JODI works with the limitations of computer hard- and software;
creating new aesthetics with these limitations. This CD-Rom project is
not a program with flawless images and easy navigation routes. Instead,
it uses the accidents that occur with computers to create new images
with distortions and interferences. It is possible to navigate through
the disturbed program, but it is not easy, since there are no marked
JODI, a collaboration between the artists, Joan Heemskerk and Dirk Paesmans, work with the creative limitations of digital technologies. Their work on the World Wide Web has turned software bugs into the nuclei of a new design aesthetics and has taught net users to be less disrespectful of 'Error 404' messages and virus warnings. JODI's approach is strongly media-conscious, exploiting unexpected potentials of computers and networks, their components and users, who cannot be passive spectators but have to interact in order to experience the work.
OSS/****, conceived as a CD-Rom, is not a multi-media application with flawless images and easy navigation routes. It uses the accidental potentials of the computer to create a whole new set of navigation experiences through distortions and interferences. When beginning to explore the project, the user first has to overcome the irritation about the visual 'noise' of what looks like a malfunctioning computer screen, of deteriorating desktop images, of an uncontrollable visual display and an erratic computer mouse. As American critic Saul Albert puts it: "JODI writes programmes designed to create dysfunctional models of computer behaviour."
OSS/**** consists of three separate projects which can be selected randomly by clicking on neutral square symbols that appear on the desktop. One project consists of a huge variety of black-and-white patterns which in some irrational way seem to respond to the movement of the mouse. Sound patterns create further confusion, though they can also be used for navigating through this library of screen noise. A second project is an inverted drawing programme with distinct and completely non-intuitive functions of certain keys of the keyboard. The visual display offers useless coordinate information and opens up windows showing computer code that cannot be closed again, creating a completely cluttered screen and frenzied interaction of the user. The third project takes the actual desktop image of the computer on which the CD-Rom is being viewed and sends it into a maelstrom of distortions. Different keystrokes affect these turbulent images, though the precise functionality remains ambiguous. Accidentally triggered sounds and songs, generated by the computer, reveal the hidden layers of the machine. Miklós Peternák calls it "a dynamic deliberation of images from the customary cover page by means of 'peeling away the surface' of the screen."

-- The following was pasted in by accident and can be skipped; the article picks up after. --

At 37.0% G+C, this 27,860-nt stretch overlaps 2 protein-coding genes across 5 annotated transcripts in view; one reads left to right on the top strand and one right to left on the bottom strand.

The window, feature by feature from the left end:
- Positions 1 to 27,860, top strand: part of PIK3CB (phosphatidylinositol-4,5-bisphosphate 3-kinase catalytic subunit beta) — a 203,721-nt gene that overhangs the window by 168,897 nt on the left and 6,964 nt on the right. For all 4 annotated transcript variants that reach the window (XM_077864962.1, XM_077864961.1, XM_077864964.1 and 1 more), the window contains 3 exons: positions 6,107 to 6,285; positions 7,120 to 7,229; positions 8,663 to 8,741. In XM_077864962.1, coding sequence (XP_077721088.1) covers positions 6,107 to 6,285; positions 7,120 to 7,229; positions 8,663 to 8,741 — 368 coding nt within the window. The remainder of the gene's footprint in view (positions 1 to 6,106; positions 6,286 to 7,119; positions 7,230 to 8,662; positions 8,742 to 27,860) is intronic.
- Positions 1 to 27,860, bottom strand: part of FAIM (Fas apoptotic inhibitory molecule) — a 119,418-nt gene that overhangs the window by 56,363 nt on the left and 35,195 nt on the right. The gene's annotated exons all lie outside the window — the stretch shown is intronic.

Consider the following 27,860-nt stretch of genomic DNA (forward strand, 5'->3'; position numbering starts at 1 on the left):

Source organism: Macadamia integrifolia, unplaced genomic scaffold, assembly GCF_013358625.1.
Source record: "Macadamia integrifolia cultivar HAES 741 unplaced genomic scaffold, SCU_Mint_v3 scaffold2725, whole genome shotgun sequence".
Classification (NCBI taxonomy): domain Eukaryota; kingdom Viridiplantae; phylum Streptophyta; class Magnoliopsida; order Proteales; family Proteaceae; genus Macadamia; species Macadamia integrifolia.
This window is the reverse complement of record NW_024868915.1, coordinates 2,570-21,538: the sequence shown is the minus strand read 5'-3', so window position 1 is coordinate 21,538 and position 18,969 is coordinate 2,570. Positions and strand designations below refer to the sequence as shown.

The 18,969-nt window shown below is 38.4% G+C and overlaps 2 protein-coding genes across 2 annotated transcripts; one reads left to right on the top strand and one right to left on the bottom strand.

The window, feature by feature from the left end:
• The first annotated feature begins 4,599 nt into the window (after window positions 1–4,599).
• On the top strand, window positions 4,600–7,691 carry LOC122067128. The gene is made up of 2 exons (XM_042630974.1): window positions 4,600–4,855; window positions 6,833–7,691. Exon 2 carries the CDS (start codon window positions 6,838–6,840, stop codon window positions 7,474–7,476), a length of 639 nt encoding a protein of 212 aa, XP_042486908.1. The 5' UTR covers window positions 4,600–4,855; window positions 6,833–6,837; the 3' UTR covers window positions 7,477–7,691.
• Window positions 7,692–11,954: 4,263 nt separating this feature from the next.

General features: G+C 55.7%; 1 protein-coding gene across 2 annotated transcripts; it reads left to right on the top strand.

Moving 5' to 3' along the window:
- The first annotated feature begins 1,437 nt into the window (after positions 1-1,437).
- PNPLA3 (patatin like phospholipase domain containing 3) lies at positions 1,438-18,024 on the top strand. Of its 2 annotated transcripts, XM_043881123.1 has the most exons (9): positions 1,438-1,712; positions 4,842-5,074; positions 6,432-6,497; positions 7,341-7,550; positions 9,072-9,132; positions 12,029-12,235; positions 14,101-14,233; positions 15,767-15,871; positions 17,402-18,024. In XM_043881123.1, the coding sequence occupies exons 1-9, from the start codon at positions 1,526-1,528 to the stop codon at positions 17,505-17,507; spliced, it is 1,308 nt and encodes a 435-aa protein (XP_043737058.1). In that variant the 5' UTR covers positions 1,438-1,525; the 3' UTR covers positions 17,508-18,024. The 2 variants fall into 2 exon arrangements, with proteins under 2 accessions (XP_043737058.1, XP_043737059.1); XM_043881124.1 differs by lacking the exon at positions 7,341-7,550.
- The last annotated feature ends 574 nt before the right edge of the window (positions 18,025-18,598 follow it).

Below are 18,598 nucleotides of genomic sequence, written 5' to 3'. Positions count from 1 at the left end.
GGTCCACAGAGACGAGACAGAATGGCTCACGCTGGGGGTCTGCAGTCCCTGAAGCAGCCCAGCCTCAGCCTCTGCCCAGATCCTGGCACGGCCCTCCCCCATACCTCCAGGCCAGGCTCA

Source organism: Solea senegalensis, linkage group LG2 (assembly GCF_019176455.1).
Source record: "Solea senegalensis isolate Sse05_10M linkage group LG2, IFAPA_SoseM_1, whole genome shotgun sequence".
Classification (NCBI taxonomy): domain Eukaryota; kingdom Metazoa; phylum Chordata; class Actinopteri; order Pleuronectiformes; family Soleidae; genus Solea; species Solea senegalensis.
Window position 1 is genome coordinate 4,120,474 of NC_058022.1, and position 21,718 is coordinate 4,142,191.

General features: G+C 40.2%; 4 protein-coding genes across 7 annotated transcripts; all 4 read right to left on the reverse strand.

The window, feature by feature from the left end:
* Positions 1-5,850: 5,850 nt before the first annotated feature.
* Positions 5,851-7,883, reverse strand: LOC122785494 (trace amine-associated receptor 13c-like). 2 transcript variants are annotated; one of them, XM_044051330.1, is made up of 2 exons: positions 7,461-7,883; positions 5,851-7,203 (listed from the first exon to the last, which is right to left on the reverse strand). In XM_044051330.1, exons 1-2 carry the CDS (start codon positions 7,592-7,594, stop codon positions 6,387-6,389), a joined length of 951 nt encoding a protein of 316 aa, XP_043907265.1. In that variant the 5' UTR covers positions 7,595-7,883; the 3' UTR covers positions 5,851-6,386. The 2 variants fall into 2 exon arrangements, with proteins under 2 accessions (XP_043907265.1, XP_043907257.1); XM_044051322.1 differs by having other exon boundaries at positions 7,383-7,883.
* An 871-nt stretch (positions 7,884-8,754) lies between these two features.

Infected by OSS/****, the computer begins to mutter to itself, watched by the users who see their own computer, their virtual home on the desktop, go hay-wire. JODI fold the machine code inside out and make the different internal levels of the computer, hardware and software protocols talk to each other in their own jargon. Their machinic aesthetics shows that, on the level of programming and code, the accident has always already happened.